Linked by Tony Bourke on Thu 22nd Jan 2004 21:29 UTC
Benchmarks When running tests, installing operating systems, and compiling software for my Ultra 5, I came to the stunning realization that hey, this system is 64-bit, and all of the operating systems I installed on this Ultra 5 (can) run in 64-bit mode.
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by ChocolateCheeseCake on Fri 23rd Jan 2004 01:05 UTC

RE: Chris (IP: ---.student.iastate.edu) - Posted on 2004-01-22 22:34:05
I'm sure this is mostly concerning the recent Athlon64, as it is the first 64 bit x86 chip that I have heard of.
The benefit with it isn't 64 bit integers, as stated above it's that it has 16 registers per unit where Athlon has 8. Pentium 4 has 8, and I believe I read somewhere it has 112 other invisible registers. Doubling the registers is definitely a good thing as one can lose clock cycles even when requesting information from cache; and with an 18/20 stage pipeline losing a cycle is a big deal.


True, however, RISC chips have historically aways had a huge number of registers, also, regarding the "112 other invisible registers", I assume you're referring to the renaming registers which are nice hack to providing more registers without actually providing more.

The thing with RISC is that, in theory, if an application is tweaked to the max, that is, using ever possible feature of the chip; the huge number of registers, ISA enhancements like VIS and use a top notch compiler, the RISC chip should perform better, however, in reality one cannot spend the amount of time required to actually get software performing that good.

Also, we have to move eventually as 32bits can only hold the epoch till 2038 if I remember correctly. There are of course other reasons why a 64bit machine is cool. And a less than 20% performance loss in those tests is a small price to pay, as die size decreases we will make up for those speed issues in increased clock speeds within a year or two.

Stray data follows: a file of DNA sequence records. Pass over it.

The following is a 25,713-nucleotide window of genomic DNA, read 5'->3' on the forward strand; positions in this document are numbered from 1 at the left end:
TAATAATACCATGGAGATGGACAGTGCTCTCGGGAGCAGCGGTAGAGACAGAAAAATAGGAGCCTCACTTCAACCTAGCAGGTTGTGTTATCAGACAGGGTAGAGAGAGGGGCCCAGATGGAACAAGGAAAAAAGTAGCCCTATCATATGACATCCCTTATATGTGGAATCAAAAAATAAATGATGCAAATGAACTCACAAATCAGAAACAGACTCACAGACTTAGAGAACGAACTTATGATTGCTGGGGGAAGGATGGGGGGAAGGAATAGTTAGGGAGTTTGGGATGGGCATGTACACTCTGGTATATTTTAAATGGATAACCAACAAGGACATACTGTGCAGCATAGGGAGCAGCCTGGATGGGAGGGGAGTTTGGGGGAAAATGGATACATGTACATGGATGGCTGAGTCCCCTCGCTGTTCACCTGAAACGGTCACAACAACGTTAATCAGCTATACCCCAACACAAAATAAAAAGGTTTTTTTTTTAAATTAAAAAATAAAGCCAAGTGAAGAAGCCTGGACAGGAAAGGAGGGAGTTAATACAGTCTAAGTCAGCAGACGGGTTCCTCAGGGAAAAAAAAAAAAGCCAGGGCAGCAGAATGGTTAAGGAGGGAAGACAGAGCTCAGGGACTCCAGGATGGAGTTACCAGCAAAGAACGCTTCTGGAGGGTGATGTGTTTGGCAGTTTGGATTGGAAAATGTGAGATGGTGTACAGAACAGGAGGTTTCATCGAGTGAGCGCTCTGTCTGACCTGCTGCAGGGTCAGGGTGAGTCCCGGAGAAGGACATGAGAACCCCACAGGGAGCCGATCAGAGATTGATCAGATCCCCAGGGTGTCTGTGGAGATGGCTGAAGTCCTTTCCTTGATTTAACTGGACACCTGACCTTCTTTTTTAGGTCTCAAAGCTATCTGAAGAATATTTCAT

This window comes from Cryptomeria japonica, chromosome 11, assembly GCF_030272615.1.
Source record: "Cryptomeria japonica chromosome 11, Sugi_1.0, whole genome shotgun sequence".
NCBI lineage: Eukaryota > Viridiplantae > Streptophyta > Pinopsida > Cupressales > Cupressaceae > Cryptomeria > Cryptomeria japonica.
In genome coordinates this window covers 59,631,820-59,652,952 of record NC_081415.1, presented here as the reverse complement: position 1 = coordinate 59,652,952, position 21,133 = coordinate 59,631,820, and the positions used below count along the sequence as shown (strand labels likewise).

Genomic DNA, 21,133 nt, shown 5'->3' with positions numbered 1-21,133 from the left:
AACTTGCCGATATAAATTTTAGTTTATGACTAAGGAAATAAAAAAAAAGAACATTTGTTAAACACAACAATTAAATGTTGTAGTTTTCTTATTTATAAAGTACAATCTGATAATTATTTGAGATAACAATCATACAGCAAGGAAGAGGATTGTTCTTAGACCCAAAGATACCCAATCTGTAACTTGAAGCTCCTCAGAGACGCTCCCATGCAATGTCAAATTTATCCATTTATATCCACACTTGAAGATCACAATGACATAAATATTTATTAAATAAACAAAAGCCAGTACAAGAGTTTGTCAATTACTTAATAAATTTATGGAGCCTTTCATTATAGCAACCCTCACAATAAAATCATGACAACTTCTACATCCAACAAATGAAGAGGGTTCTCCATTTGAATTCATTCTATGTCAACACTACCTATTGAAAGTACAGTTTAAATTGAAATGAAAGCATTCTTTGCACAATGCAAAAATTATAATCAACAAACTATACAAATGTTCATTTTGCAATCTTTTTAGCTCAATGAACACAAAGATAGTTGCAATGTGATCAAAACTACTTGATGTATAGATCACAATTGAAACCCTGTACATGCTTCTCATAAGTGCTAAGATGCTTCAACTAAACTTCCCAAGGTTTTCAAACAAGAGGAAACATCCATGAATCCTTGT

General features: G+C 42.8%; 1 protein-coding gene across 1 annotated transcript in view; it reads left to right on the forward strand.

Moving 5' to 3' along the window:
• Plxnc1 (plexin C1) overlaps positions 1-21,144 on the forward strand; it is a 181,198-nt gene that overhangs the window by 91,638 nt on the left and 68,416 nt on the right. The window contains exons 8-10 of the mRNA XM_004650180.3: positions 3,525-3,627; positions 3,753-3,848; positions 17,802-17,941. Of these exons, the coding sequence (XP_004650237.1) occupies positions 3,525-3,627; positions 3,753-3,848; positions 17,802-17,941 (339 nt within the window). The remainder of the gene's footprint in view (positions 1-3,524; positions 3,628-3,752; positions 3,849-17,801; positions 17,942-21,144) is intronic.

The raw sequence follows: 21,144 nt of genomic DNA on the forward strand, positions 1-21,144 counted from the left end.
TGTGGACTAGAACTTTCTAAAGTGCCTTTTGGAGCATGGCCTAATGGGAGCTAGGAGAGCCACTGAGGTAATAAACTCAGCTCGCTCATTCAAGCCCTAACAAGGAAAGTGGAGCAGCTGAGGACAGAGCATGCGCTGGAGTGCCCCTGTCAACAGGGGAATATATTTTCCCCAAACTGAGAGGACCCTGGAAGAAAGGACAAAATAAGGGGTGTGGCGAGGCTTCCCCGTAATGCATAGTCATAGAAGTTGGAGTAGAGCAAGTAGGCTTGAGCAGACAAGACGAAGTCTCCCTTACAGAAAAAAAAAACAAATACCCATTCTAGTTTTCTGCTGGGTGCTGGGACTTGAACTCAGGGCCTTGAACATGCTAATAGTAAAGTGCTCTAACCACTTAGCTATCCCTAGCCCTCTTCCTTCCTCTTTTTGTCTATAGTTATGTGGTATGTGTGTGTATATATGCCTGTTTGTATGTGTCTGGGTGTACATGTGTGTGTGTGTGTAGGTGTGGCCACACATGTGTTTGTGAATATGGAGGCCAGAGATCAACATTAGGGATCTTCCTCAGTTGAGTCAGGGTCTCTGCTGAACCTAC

One also has to take into account that we've reached a point of deminishing returns. Instead of the Intels of the world working on making their processor more efficient, that is, doing more work per-clock cycle, they push the pipe line out to the moon and back just so they have the ability to boast in the clock speed hype-a-thons that occur in the local computer rags like zdnet.

The benchmarks seem pretty predictable though, and it's true that for most people's needs there is no point in having a 64bit integer unit. But in 5 years there most likely will be, so we might as well start upgrading now.
If possible, I'd love to see a correct benchmark of a Athlon64, since all I have seen so far have been 32bit comparisons. I want to see it's 64bit mode compared to it's 32bit compatibility mode.


IIRC, x86-64 has compatibility and long mode. Longmode is a native x86-64 application. Long mode covers both 32bit and 64bit, meaning, one can have a long mode 32bit application featuring all the benefits of x86-64 ISA without the need to re-tune the application.

RE: JCS (IP: ---.schaferhsv.com) - Posted on 2004-01-22 22:39:30
Apart from tricks like PAE and whatever is in Panther that does the same thing, your memory addressing comment is quite correct. An Opteron running Linux x86-64 is a 64-bit system. A Xeon with 8 GB of RAM - and using it - is not.

What is not spoken about is the fact there are limitations and issues with PAE. Firstly applications must be able to understand PAE, without that, applications will still only see the max, also, there is a performance penalty for it too. btw, A Xeon with 8GB of memory uses PAE with 36bit addressing thus giving a max of 32GB of addressable memory. x86-64 on the other IIRC< addresses around 42-44bits.